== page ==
Deaths in Spring
8 April 2011 |
March came and I found myself in the fervid world of Mercè Rodoreda, the Catalonian novelist (Open Letter, the new translation press out of the University of Rochester, is giving the late Rodoreda a grand embrace). Having read Time of the Doves (La Plaça del diamante, 1939), her early, unfiltered novel on Barcelona during the Spanish Civil War, I walked into Death in Spring (La mort i la primavera, 1986) expecting to hear that work’s tone of naïve resilience. Instead I stepped into a dusty mountain village suffocating on its gruesome rituals, drowning in its turbid river. The rituals—locking children in kitchen pantries, stuffing concrete in the mouths of the dying so their souls don’t escape and then sealing their bodies upright inside of trees, sending a man each year in spring into the fast-pounding river to be thrashed by the rocks, etc. –are a surprisingly effective mirror on own uncontrollable violence, but Rodoreda meant them as a metaphor for a nation so oppressed it knows only how to repress itself. The freest man is the town’s prisoner.
The writing is so lyrical, so lush and aware of the natural world, you almost forget that death is all around. Indeed, Rodoreda was at the end of her life when she invented this place (Death in Spring was published posthumously). “Where does death begin?” she wonders, does “it spring from your skin or surface from beneath it?” At the close of the book, the main character is dying. His wife, who was also his stepmother, has fled, on feet, he laments, which “carried something warm and tender above them that would have helped me to live and sleep and breathe.”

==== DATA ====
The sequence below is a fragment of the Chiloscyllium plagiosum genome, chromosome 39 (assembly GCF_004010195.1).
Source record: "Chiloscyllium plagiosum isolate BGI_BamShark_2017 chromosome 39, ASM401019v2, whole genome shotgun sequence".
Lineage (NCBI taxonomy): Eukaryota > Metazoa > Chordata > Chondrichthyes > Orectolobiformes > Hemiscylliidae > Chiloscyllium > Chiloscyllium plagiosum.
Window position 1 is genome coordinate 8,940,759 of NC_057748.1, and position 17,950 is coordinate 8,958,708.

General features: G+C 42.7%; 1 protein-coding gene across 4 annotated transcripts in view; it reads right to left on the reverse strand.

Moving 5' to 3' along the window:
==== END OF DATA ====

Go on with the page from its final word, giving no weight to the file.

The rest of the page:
Rodoreda, at death’s door, is philosophic: life may be a slow dying but death is unfailingly brutal. Cross the Iberian peninsula and there is the king of the philosophic novel, José Saramago, who died last year, writing one of his last books, Death With Interruptions (As intermitências da morte in translation from Mariner Books, 2009). Here he is trying, with the great specter of his deceptively hilarious prose, to trick death. Yes, Mercè, he is saying, death is everywhere and immutable, but can she be seduced?
And so here is his imaginary Lisbon, which wakes up on New Year’s Day to realize no one has died. Death has vanished. She returns sometime later with a public announcement and a note for an ordinary 49-year-old cellist. The fun ensues as death tracks down the cellist, who has, without even realizing it, cheated her already. And then, in the cellist’s usually barren bedroom, and in the once cold hands of death, life truly blossoms. I guess it really is spring.